Three Voices

Debbie Cannon
Debbie Cannon

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Three Voices Credit: Scott Cadenhead

Debbie Cannon’s Three Voices is bang up to date. The trio of short monologues (which can be watched in any order) has not only been posted online, all the stories take place during lockdown and the events are prompted by the weird ‘new normal’ which we are still enduring. There is no sense of contrivance—credibility is not strained as the characters all have a reason compelling them to communicate via the Internet.

Cannon performs as well as writing the monologues and adopts varied roles. Anthea is an agitated, grieving daughter coming to terms with loss and lingering resentment. Esther is a wannabe TV presenter whose over-eager personality conceals a dark purpose and Paula is an HR worker turned social warrior. The tone of each monologue differs so although they can be watched separately are best appreciated if viewed in a single sitting, allowing you to appreciate the shift from gentle regret to dark comedy and social comment.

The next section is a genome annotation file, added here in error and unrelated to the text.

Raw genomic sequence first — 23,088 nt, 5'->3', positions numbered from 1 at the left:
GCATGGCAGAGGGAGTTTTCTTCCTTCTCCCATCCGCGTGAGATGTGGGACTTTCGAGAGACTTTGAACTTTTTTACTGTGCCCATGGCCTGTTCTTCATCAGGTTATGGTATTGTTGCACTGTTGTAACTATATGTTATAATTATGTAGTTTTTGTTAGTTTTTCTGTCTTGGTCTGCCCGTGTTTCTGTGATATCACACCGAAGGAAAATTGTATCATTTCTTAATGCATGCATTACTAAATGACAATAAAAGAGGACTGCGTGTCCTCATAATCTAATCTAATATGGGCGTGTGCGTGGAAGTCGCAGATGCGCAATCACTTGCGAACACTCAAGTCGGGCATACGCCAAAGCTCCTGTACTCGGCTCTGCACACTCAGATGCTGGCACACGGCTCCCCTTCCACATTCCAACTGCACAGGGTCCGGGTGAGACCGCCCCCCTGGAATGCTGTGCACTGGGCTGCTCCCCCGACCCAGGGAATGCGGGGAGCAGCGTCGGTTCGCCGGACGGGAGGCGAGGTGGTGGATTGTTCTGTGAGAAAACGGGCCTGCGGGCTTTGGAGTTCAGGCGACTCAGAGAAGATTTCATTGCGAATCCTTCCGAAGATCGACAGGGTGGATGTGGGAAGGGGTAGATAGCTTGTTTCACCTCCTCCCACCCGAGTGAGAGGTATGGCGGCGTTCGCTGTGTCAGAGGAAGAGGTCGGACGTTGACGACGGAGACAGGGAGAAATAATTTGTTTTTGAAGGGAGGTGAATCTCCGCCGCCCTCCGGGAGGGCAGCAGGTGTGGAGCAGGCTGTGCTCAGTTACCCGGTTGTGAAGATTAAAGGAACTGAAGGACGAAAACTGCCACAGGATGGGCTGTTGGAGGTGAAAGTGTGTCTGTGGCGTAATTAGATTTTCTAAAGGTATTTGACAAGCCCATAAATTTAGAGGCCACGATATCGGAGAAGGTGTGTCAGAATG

These are fine performances, yet Cannon’s major strength is as a writer. She is certainly not afraid of tackling big issues—where we go after death is discussed. But these are intimate works and highly evocative—Anthea’s mediation on her late mother is prompted by the quality of penmanship in a letter. The rueful sense the characters are aware their actions are not entirely normal is handled with deft humour to the extent at times they seem to be laughing to avoid crying.

Three Voices makes excellent use of the online presentation. There are moments—Ester’s shift from a comedy of embarrassment to a revenge plot—where one can see how knowing laughter from an audience would have added to the atmosphere. Yet the online presentation is effective rather than limiting.

Three Voices goes beyond being a substitute for live theatre to become a quality work in a different medium.

Reviewer: David Cunningham

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